The number of driving licence checks being undertaken by fleet software market leader CFC Solutions has quadrupled in the last year as fleet interest in the issue continues to grow.
The company says that its Licence Link product – which checks with the DVLA database online to see whether drivers have any convictions – has become its fastest adopted software in more than 30 years of trading.
Neville Briggs, managing director at CFC, said: "Since the launch of Licence Link 12 months ago, the level of interest we have seen in the issue of licence checking by fleets has snowballed very rapidly.
"What seems to be happening is that employers are recognising that ensuring drivers have the licences and points which they claim is an essential part of any risk effective management policy.
"It is something that fleets are taking seriously and so a product like Licence Link, which essentially automates the task of licence checking, is an obvious solution. It is part of the ongoing process of fleets becoming more risk aware."
In the general fleet sector, CFC’s experience with Licence Link shows that 20% of drivers have between 3-11 points on their licence while one per cent have 11 points.
Briggs continued: "Our general findings – that one in five drivers has points on their licence – underlines the importance of employers undertaking regular licence checks. These drivers represent a higher risk than the norm.
"Also, the finding that one in a hundred drivers is just a point away from losing their licence is noteworthy. By identifying these drivers, employers can take remedial steps to try and improve their level of risk such as targeted training."
Individual cases highlighted by Licence Link include a driver who had an undeclared full driving ban and another who declared a full licence but only held a provisional one.
Briggs said: "Thankfully, the number of drivers highlighted by Licence Link who should not be driving at all has been low but we have found a number of worrying instances.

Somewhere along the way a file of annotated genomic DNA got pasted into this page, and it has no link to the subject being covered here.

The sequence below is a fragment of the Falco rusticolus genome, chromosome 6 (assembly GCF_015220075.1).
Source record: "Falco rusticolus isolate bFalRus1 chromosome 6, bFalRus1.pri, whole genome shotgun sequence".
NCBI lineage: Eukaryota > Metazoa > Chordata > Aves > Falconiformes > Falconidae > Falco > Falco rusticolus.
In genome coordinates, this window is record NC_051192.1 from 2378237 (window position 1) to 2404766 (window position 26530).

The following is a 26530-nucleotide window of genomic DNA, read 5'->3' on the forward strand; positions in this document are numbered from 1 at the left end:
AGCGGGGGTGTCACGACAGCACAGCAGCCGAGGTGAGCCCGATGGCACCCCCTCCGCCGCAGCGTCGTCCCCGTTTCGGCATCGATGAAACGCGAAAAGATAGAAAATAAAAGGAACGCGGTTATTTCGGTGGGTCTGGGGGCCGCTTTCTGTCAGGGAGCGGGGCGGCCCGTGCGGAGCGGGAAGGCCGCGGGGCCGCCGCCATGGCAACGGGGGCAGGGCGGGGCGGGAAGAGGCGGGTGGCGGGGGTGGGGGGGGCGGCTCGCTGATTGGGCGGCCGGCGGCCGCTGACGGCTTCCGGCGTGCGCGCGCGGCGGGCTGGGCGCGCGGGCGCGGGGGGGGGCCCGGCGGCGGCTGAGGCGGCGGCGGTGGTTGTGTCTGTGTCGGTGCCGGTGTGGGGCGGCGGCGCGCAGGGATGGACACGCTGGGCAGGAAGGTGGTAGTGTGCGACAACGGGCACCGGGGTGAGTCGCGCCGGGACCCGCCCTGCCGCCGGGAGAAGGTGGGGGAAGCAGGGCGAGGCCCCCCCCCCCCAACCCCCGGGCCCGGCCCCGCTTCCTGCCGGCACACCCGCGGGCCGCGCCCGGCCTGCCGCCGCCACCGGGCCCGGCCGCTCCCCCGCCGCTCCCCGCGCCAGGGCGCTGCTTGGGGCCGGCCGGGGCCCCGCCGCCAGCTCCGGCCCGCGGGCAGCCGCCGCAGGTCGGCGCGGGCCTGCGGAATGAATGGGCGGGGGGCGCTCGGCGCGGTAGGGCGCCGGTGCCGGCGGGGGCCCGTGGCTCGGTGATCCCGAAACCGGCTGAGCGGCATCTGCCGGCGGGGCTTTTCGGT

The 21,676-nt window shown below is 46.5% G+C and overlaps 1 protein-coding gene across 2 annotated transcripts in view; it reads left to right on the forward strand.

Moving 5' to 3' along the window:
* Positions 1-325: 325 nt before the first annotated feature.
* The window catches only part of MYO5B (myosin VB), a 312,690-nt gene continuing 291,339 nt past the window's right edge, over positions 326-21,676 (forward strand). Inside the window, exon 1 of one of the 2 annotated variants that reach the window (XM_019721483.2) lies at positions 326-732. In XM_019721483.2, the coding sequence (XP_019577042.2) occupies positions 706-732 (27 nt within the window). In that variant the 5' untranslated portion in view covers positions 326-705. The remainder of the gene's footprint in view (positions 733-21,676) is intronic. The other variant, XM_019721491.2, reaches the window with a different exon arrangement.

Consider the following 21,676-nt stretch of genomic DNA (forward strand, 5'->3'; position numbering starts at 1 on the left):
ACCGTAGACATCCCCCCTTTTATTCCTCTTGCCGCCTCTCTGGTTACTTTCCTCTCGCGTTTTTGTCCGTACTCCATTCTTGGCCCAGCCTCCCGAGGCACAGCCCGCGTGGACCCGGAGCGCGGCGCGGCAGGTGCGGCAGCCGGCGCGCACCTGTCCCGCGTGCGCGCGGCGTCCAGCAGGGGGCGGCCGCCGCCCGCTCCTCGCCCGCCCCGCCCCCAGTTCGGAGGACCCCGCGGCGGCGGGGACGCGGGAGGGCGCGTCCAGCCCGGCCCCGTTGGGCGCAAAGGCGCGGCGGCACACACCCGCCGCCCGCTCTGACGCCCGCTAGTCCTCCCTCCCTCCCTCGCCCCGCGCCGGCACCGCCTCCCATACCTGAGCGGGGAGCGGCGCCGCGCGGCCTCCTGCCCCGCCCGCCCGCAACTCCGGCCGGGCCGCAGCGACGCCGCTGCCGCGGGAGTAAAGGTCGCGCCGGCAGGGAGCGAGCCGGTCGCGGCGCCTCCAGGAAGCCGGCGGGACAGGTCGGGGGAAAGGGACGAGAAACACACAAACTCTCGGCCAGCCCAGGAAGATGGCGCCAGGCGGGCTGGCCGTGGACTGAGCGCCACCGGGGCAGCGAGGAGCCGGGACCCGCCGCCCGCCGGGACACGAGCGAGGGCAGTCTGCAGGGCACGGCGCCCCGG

"Sometimes these employees are acting maliciously by, for example, not declaring a ban because they know they will lose their job. At other times, they made an inadvertent mistake by perhaps being confused over which classes of vehicle they can drive.
"However, in all cases, they represented a risk management issue to their employer."
Free to adopt, Licence Link is designed to help all employers simplify the routine task of regularly checking car and van driver licence information through a web based system – something made essential by the recent introduction of risk management legislation.
Once basic driving licence information is entered onto Licence Link, fleet managers can choose how often automatic checks are made with the DVLA database – for example, annually for low mileage drivers or more often for high mileage, high risk employees.
Risk summary reports will automatically group drivers into different levels of risk group – for example, those with 1-3, 4-7, 8-12 and 12 plus points, and Licence Link can be set up so that those with higher numbers of points are checked more often.
Automatic alerts are sent to the fleet manager if the DVLA checks show changes to endorsements, the categories of vehicle that an employee is allowed to drive or if there are critical licence events such as disqualification or a photo card expiring.
Further features in Licence Link include the ability to upload and store document scans against each driver record, such as an image of each driver’s licence and driver declarations. These files are held online and encrypted for security purposes.
Access to Licence Link is via a credit payment scheme. To run checks, a company buys credits in advance and as each licence check is made, the system displays the credits remaining, providing a constant balance reminder for the fleet manager.